But it feels very different when San Francisco assigns children to foster parents they don’t know dozens of miles outside their home community, said Dirkse, whose organization links volunteer advocates with foster youth. It makes it hard for the child to stay in touch with family and friends.
“To be removed from a parent is a trauma,” Dirkse said. “To go and be placed with a care provider you’ve never met before is a trauma. And to be doing that in a whole new community that you’re unfamiliar with is another trauma.”
Leaving the county may also mean switching schools, which can have a profound impact on children. After all, for kids with otherwise unstable lives, school is often the one constant, said La Shelly Sparks, an administrator at Trinity Foster Family Services of the Bay Area, which California counties hire to recruit and train foster parents.
“That’s where they have their significant connections, often with teachers and friends,” Sparks said. When a kid has to leave their school, they may feel like they’re “losing everything at once,” she added.
Trent Rhorer, who oversees SF’s foster care system as head of the HSA, said he can’t generalize whether out-of-county placement is good or bad for children, noting that it depends on the situation. Placing kids with relatives is a top priority for the agency, he noted, and those family members often live outside San Francisco or the Bay Area as a whole.
However, whether placed in the Bay Area or beyond, most kids HSA placed are not living with a relative, according to data from the department.
Placing kids with strangers out-of-county can be overwhelming, Rhorer acknowledged. But he argued that the trauma has less to do with where a child ends up than the fact that they’ve been swept into a system that upends their lives.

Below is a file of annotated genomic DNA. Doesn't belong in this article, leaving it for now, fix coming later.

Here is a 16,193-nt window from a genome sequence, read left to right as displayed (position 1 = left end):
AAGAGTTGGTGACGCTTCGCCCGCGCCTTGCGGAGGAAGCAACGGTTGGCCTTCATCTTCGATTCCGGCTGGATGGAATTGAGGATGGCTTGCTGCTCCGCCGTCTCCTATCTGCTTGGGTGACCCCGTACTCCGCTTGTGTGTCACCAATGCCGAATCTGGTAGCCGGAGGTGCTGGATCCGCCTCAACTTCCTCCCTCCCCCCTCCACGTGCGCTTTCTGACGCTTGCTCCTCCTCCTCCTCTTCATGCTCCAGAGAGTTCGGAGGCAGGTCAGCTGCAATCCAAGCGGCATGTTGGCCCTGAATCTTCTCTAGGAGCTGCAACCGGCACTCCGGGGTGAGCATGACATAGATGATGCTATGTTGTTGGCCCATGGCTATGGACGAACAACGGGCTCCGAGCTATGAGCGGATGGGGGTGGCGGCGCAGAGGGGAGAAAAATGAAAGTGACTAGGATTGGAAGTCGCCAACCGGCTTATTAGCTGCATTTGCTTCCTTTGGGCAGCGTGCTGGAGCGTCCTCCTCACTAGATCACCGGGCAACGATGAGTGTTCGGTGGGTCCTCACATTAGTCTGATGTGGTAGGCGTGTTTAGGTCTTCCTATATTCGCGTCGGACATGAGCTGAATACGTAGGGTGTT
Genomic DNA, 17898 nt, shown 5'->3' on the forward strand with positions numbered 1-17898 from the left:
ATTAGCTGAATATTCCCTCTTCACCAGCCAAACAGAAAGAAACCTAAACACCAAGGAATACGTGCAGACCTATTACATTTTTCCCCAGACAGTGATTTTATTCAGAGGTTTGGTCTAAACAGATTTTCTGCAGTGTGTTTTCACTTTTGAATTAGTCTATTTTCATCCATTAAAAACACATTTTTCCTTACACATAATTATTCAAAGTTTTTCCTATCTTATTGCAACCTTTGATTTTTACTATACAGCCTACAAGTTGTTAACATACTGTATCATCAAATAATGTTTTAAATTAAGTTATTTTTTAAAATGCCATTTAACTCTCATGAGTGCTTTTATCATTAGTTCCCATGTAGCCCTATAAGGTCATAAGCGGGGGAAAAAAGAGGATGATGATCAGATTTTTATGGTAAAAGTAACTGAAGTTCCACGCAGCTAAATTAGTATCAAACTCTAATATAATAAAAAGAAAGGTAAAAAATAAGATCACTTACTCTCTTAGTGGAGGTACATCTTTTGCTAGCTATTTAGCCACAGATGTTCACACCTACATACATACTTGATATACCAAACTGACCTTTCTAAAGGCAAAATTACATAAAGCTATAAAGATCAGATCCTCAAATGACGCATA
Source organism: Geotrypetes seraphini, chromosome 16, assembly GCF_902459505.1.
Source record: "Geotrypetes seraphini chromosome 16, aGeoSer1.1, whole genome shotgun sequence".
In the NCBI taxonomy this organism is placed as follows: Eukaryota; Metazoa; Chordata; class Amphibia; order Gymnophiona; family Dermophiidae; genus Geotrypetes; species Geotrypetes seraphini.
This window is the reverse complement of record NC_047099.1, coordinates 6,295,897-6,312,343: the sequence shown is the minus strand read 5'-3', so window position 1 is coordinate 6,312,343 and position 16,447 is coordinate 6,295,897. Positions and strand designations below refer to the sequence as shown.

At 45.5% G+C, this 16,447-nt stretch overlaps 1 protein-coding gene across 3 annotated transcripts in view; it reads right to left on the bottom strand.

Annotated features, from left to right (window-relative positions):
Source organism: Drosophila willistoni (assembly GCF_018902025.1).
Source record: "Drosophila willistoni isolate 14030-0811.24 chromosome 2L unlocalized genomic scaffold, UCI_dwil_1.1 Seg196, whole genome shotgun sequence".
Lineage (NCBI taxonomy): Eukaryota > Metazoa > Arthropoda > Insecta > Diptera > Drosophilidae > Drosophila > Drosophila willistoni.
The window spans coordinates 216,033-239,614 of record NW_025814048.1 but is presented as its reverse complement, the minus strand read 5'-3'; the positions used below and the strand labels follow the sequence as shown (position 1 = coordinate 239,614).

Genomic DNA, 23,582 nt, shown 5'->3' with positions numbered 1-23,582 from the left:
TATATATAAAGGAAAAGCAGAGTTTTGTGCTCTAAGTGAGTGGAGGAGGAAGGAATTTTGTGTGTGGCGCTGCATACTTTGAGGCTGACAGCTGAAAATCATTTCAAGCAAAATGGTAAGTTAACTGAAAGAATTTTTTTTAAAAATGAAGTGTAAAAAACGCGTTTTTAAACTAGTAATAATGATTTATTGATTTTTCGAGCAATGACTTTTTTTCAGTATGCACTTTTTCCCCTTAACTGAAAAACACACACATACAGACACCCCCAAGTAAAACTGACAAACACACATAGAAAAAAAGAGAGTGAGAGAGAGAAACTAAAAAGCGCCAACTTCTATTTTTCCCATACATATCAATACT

“Being out-of-county in and of itself is not a trigger or a cue that the child isn't doing well,” Rhorer said. “That child may be doing well, may not be doing well, but it likely isn’t anything to do with the county that he or she is placed in.”
Even so, HSA prioritizes keeping San Francisco foster kids in the city, if no relative or family friend is available, Rhorer explained. HSA only looks farther afield for non-relative placements if it can’t find a place in the city.
A Shortage of Foster Homes
An HSA campaign launched in 2020 to recruit foster parents emphasized how sending children away is a loss for SF.
“We lose a little piece of San Francisco when foster kids are placed outside The City,” read the ads, which are still on the city’s website.
The campaign invoked the department’s aspiration of keeping San Francisco’s foster kids in the city. By HSA estimates, that would require 100 more foster homes. But in the two years since rolling out the campaign, it only recruited 54, HSA spokesperson Joe Molica said.
Those lagging numbers owe partly to bad timing, Rhorer explained, since the recruitment push came right before the pandemic. The shortage of foster parents persists to this day.